Bash doesn't have a special handler for SIGQUIT and is not involved in the process of creating a core dump. The kernel writes a core dump as part of the "default action" for SIGQUIT, if and only if the rlimit for core dumps is large enough; that rlimit may have been established by login according to what it says in limits.conf, or it may have been adjusted by hand using ulimit, or whatever.
I do not quite understand "Bash doesn't have a special handler for SIGQUIT".
Is it correct that every process has signal handlers even if some of them are default, and usually a process acquires its default signal handlers from
fork() which will copies signal handlers from its parent, and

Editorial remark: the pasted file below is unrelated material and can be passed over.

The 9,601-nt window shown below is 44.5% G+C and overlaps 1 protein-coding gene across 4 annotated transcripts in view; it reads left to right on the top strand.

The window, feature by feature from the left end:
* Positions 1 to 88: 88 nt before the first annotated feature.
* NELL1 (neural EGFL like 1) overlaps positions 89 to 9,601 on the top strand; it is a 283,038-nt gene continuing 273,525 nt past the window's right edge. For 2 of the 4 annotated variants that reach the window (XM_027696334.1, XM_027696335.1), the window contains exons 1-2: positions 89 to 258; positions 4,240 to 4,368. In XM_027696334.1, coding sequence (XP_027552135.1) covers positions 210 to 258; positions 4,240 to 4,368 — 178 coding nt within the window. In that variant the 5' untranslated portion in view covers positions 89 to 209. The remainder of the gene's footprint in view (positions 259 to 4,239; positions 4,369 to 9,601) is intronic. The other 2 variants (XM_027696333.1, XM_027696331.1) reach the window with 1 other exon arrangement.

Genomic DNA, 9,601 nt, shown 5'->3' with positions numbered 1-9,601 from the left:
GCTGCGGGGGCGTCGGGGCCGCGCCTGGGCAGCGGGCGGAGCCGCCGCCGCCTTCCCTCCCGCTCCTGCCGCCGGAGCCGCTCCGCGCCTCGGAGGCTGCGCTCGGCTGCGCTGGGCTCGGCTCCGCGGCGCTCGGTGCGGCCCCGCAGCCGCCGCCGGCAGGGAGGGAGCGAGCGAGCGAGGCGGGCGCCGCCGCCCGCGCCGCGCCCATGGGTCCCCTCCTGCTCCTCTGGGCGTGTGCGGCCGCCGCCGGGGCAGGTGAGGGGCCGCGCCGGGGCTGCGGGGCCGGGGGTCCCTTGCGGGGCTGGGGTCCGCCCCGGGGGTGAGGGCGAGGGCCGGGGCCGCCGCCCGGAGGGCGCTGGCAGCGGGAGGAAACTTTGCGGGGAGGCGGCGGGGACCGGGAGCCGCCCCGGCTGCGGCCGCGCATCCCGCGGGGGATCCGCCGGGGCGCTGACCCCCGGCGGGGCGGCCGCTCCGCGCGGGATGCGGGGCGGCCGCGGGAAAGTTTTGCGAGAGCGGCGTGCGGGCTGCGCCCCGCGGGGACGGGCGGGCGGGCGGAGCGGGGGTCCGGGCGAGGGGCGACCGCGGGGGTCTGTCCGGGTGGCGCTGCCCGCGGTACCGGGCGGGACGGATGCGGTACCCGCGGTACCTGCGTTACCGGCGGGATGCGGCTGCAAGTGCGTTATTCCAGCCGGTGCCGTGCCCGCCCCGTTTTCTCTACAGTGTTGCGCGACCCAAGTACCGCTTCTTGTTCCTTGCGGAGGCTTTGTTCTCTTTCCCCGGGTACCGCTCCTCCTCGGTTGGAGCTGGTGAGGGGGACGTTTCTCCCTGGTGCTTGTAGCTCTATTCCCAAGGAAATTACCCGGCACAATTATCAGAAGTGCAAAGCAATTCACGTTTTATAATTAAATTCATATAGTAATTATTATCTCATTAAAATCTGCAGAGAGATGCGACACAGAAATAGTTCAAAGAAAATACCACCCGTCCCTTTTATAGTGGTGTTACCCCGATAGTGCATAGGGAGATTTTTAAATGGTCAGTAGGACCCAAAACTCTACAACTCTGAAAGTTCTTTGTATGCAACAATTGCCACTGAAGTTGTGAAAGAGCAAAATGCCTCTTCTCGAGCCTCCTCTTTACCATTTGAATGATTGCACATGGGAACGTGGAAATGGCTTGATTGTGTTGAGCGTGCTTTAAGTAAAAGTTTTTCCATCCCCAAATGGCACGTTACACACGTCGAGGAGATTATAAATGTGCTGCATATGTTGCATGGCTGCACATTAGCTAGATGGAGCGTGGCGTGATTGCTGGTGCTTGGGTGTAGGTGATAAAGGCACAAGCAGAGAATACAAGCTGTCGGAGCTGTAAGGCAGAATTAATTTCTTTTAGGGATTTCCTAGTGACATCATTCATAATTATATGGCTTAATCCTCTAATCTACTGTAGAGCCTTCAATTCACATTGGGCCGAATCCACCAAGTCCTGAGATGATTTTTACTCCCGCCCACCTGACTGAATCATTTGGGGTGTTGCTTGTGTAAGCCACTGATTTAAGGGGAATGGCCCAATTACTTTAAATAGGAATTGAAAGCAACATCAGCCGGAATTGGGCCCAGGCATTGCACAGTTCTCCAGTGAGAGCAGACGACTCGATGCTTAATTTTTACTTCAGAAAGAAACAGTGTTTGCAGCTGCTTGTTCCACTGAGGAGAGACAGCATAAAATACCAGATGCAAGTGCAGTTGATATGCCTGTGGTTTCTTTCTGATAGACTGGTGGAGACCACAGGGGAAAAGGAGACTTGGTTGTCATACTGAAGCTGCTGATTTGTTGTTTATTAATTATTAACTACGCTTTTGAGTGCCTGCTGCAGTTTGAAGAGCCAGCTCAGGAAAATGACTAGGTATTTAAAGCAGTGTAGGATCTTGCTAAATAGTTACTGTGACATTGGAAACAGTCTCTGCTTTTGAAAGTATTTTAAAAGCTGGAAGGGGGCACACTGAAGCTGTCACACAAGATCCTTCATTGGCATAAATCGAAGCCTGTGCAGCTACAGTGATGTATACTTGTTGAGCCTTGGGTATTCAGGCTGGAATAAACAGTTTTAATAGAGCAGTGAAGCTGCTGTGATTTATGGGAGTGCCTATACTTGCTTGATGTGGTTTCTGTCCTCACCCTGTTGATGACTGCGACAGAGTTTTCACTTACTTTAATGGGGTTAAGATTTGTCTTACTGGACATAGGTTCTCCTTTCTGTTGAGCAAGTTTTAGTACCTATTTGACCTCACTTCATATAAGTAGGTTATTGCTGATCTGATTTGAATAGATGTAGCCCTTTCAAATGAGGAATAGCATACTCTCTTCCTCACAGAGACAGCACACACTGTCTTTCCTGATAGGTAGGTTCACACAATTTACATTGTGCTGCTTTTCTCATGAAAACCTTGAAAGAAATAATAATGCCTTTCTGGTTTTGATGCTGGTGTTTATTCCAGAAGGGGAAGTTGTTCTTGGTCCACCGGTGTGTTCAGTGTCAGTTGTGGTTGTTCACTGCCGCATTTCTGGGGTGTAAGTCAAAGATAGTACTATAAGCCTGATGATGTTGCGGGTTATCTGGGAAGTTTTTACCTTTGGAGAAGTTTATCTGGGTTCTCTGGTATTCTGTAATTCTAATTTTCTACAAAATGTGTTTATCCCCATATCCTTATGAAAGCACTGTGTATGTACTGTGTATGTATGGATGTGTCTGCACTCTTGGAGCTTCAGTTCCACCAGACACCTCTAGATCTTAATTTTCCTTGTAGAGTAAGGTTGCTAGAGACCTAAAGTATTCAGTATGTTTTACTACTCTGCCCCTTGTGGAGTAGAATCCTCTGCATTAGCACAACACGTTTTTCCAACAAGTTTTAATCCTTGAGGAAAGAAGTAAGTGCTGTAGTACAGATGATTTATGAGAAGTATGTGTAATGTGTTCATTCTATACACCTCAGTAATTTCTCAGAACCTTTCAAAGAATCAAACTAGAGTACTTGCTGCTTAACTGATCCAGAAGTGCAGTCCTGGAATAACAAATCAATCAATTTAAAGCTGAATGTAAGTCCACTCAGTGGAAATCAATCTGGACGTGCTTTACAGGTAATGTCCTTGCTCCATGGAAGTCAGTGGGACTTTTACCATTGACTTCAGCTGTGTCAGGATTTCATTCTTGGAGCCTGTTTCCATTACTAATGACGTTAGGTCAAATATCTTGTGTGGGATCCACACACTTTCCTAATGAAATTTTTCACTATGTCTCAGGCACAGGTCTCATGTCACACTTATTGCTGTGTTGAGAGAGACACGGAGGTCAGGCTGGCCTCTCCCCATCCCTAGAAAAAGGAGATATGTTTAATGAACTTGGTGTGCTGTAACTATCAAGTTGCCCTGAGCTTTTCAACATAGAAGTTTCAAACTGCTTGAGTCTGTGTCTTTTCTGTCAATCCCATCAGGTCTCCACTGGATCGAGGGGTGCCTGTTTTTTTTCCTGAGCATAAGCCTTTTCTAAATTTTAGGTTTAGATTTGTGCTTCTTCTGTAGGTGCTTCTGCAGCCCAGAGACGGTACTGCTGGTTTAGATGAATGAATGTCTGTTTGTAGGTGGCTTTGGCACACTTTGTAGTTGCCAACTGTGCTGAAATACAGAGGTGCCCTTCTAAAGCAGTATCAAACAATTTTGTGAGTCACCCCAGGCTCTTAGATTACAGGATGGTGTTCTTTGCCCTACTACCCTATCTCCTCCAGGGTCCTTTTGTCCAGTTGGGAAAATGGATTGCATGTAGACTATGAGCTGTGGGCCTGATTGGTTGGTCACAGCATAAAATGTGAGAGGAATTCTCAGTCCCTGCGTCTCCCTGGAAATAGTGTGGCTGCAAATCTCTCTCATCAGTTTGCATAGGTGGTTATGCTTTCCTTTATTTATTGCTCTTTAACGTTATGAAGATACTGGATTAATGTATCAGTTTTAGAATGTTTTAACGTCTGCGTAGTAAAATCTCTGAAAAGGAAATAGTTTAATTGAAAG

execve() doesn't change signal handlers?
Where does a bash process get its default signal handlers/traps?
In APUE, I can't find whether
getty or some other program in starup sequence) is the first program which set up default signal handlers (as well as resource limits from
/etc/security/limits.conf, which is the center of the topic in the link) and pass them down to the login shell:
If we log in correctly, login will
• Change to our home directory (chdir)
• Change the ownership of our terminal device (chown) so we own it
• Change the access permissions for our terminal device so we have permission to read from and write to it
• Set our group IDs by calling setgid and initgroups
• Initialize the environment with all the information that login has: our home directory (HOME), shell (SHELL), user name (USER and LOGNAME), and a default path (PATH)
• Change to our user ID (setuid) and invoke our login shell, as in
execl("/bin/sh", "-sh", (char *)0);